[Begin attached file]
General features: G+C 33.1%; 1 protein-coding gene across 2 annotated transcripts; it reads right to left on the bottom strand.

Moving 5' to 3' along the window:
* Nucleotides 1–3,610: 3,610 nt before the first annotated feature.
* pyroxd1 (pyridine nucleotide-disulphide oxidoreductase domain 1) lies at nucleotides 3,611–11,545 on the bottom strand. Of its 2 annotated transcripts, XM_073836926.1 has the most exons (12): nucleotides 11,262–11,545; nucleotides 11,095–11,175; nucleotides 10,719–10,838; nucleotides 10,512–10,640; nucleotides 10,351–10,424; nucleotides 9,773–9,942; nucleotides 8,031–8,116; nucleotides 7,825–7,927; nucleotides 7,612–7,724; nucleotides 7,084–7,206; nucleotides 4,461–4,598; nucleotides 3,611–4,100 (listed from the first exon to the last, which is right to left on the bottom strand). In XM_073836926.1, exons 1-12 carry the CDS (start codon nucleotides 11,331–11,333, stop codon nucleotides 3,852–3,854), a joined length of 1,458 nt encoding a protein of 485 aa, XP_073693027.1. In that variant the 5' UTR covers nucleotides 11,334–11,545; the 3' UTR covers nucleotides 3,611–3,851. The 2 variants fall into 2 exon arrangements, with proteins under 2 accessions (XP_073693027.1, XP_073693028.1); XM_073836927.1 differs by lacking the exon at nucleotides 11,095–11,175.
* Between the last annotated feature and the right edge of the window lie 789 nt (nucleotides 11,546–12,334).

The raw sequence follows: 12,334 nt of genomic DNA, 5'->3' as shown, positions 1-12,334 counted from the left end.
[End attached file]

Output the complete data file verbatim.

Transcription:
General features: G+C 33.1%; 1 protein-coding gene across 2 annotated transcripts; it reads right to left on the bottom strand.

Moving 5' to 3' along the window:
* Nucleotides 1–3,610: 3,610 nt before the first annotated feature.
* pyroxd1 (pyridine nucleotide-disulphide oxidoreductase domain 1) lies at nucleotides 3,611–11,545 on the bottom strand. Of its 2 annotated transcripts, XM_073836926.1 has the most exons (12): nucleotides 11,262–11,545; nucleotides 11,095–11,175; nucleotides 10,719–10,838; nucleotides 10,512–10,640; nucleotides 10,351–10,424; nucleotides 9,773–9,942; nucleotides 8,031–8,116; nucleotides 7,825–7,927; nucleotides 7,612–7,724; nucleotides 7,084–7,206; nucleotides 4,461–4,598; nucleotides 3,611–4,100 (listed from the first exon to the last, which is right to left on the bottom strand). In XM_073836926.1, exons 1-12 carry the CDS (start codon nucleotides 11,331–11,333, stop codon nucleotides 3,852–3,854), a joined length of 1,458 nt encoding a protein of 485 aa, XP_073693027.1. In that variant the 5' UTR covers nucleotides 11,334–11,545; the 3' UTR covers nucleotides 3,611–3,851. The 2 variants fall into 2 exon arrangements, with proteins under 2 accessions (XP_073693027.1, XP_073693028.1); XM_073836927.1 differs by lacking the exon at nucleotides 11,095–11,175.
* Between the last annotated feature and the right edge of the window lie 789 nt (nucleotides 11,546–12,334).

The raw sequence follows: 12,334 nt of genomic DNA, 5'->3' as shown, positions 1-12,334 counted from the left end.